Last Year's CO2 Emissions to Increase from a Plateau According to IES Report Updated in May 2018

Last Year's CO2 Emissions to Increase from a Plateau According to IES Report
Carbon dioxide (CO2) emissions in 2017 increased 1.4 percent to 32.5 billion tons, according to a report released by the International Energy Agency (IEA). From 2014 to 2016, it had plateaued or remained flat, but the figure had turned upward for 2017. IEA says it is not sufficient to achieve the Paris Agreement goal, an international framework to prevent global warming.
According to the report, the global energy demand in 2017 increased by 2.1 percent compared to last year. 72 percent of growth came from demands in fossil fuels. Especially in Asia, number of coal-fired thermal power plants, which emit more and more CO2, showed increase. Just by looking at electricity, it increased 3.1% compared to the previous year, and India and China accounted for 70% of this increase.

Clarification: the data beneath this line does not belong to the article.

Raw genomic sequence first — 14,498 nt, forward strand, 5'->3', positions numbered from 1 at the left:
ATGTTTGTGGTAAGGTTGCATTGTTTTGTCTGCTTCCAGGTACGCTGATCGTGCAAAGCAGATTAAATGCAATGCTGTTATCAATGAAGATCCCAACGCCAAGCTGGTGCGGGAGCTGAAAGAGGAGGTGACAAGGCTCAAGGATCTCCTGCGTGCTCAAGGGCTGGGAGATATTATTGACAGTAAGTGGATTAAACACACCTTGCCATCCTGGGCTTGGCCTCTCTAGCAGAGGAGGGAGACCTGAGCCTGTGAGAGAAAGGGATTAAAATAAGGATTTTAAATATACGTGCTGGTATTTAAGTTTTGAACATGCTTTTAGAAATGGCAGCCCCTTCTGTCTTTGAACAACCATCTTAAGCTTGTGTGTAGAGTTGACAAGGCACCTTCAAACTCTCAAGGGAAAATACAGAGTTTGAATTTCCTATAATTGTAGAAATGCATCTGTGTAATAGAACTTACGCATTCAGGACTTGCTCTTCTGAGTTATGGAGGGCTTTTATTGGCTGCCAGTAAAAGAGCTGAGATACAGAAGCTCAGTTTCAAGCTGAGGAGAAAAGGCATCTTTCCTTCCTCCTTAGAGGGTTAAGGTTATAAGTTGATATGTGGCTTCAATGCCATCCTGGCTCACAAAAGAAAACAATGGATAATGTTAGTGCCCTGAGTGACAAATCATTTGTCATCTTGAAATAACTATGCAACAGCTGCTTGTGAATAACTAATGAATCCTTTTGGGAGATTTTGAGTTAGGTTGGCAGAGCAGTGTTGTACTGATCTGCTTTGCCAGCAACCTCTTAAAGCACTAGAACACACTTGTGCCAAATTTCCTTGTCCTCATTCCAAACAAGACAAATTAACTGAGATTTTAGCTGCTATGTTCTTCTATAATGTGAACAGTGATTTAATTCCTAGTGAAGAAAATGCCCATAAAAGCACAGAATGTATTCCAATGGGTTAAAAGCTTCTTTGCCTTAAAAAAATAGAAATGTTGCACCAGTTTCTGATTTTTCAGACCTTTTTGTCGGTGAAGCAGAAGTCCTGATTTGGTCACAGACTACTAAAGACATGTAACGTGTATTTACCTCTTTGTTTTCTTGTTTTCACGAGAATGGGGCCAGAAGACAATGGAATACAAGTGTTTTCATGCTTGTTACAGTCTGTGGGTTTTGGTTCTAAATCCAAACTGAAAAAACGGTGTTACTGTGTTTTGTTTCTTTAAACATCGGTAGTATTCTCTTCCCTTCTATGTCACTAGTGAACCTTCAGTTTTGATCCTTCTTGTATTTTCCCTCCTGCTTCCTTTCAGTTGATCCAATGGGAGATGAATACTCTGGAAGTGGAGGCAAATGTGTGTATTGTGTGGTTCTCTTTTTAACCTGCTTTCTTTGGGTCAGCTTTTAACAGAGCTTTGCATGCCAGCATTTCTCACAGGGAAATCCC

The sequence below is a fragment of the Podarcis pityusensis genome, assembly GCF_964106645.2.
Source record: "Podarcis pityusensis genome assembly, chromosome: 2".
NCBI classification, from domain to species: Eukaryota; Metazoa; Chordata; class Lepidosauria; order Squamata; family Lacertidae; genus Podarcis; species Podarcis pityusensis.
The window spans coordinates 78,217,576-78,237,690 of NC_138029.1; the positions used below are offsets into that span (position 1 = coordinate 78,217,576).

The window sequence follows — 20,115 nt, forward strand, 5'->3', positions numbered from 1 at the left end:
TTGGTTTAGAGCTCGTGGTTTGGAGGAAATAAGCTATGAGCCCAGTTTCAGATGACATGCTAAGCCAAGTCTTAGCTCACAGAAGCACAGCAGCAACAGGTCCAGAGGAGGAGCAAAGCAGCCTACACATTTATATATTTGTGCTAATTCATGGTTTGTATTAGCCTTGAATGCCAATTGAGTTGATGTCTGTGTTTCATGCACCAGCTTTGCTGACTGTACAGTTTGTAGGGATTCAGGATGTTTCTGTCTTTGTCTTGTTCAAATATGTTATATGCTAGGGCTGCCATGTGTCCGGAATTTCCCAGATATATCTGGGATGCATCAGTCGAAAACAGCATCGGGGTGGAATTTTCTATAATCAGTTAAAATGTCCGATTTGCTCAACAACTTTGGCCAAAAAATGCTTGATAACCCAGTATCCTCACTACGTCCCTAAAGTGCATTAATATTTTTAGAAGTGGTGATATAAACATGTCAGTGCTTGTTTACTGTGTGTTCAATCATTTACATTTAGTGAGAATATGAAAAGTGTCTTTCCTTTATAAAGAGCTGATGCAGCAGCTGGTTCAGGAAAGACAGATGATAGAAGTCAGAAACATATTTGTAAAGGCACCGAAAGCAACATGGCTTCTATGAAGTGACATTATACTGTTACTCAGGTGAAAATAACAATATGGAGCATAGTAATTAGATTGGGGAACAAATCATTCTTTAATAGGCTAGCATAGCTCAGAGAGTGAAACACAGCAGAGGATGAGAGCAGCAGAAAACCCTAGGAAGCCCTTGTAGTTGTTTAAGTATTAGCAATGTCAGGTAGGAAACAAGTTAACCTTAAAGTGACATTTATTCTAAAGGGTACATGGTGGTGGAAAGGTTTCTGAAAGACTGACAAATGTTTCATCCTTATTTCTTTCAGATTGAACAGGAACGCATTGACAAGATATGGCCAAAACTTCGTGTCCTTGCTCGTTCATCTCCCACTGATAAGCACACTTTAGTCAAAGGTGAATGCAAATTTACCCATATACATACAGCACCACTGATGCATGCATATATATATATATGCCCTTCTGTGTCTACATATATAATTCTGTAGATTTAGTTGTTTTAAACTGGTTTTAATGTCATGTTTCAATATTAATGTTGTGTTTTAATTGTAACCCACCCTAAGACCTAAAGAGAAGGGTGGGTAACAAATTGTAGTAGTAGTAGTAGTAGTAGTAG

By energy source, increases in renewable energy, like solar and wind power stood out, accounting for 1/4 of growth in global energy demand. This figure reflected widespread use of renewable energy in China and the United States. Compared to the year before, the demand for petroleum increased 1.6% and the demand for coal increased 1%.
In addition, CO2 emission for 2017 had increased from 460 million tons to reach 32.5 billion tons. This number was the highest in history so far. IEA attributed this to an increase in energy demand due to growth in the global economy.
The Paris Agreement has set the goal for reducing global greenhouse gas emissions to zero by the second half of this century, with a temperature rise of no more than 2 degrees Celsius, or 1.5 degrees Celsius compared to the temperature before the industrial revolution. "The growth in energy-related carbon dioxide emissions in 2017 is a strong warning for global efforts to combat climate change, and demonstrates that current efforts are insufficient to meet the objectives of the Paris Agreement,” the IEA report points out.*
*Please see P.4 and the rest of the report for more details

Graph 1: Provided by IEA
Graph 2: Provided by IEA